Class D amplifier circuit diagram

 Conventional linear power amplifiers (Class A, AB, or B) are notorious for their inefficiency, dissipating a significant portion of generated power as heat while offering relatively low distortion. However, there exists a solution that combines low distortion, efficient power amplification, and good efficiency: Class D amplifiers. These employ a switching technique akin to that of switching regulators, where the input signal is chopped and converted into a Pulse Width Modulation (PWM) signal. In this process, MOSFET transistors, one p-type (Q1) and one n-type (Q2), alternate between on and off states under the control of a gate driver, switching the output between VDD and ground. During transistor off-states, minimal power is consumed, with some loss occurring during the switch transitions. Class D amplifiers boast efficiencies exceeding 80%, far surpassing their linear counterparts.

The PWM gate drive signal is generated by comparing a triangle wave with the audio input signal, producing a PWM output with a switching frequency typically ranging from 200 kHz to 2 MHz, surpassing the highest frequency of the input signal by a factor of at least five. This PWM signal is then fed to the MOSFET switches. An LC low-pass filter situated between the transistors and the speaker smoothens the PWM pulses, reconstructing the high-power version of the input signal. Capacitor C0 UT eliminates any DC component from the output. The following shows class d amplifier circuit diagram.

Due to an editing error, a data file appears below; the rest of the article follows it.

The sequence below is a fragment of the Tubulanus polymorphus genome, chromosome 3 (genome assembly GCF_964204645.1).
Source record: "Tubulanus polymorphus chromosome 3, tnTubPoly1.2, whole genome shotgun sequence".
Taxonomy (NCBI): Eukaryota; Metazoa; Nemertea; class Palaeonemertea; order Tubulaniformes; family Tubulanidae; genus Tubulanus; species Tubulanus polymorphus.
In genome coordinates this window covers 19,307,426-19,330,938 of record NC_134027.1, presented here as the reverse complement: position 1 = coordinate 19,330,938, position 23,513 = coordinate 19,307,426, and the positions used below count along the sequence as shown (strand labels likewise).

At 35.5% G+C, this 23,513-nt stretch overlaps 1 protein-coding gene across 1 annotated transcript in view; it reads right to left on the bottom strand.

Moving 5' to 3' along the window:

class d amplifier circuit diagram

The following graphs shows the signal processing hinting the power saving solution in class-d power amplifier.

power efficiency graph of class-d power amplifier

 To achieve a true AC output signal without necessitating positive and negative power supplies, a full H-bridge circuit arrangement is employed. This configuration, depicted in circuit diagram below, utilizes four MOSFETs connected in an H-bridge setup, with the speaker connected between the outputs of the half-bridge. Known as a bridge-tied load, this setup lacks a ground connection for the speaker, enabling bidirectional current flow. 

class d amplifier circuit diagram h-bridge
When Q1 and Q4 conduct, electrons flow from right to left, while Q2 and Q3 conduction results in current flowing from left to right through the speaker. The capacitor across the speaker acts as a low-pass filter, averaging the pulses in the speaker while obviating the need for a large coupling capacitor to pass AC while blocking DC.

Class D amplifiers, commonly utilized in audio power amplifiers ranging from 10 to 400 watts, exhibit higher harmonic distortion compared to linear Class AB amplifiers but remain within acceptable limits. For projects requiring audio amplification, Class D operational amplifiers are the preferred choice. Notable manufacturers of Class D integrated circuits include International Rectifier, Maxim Integrated, and Texas Instruments.

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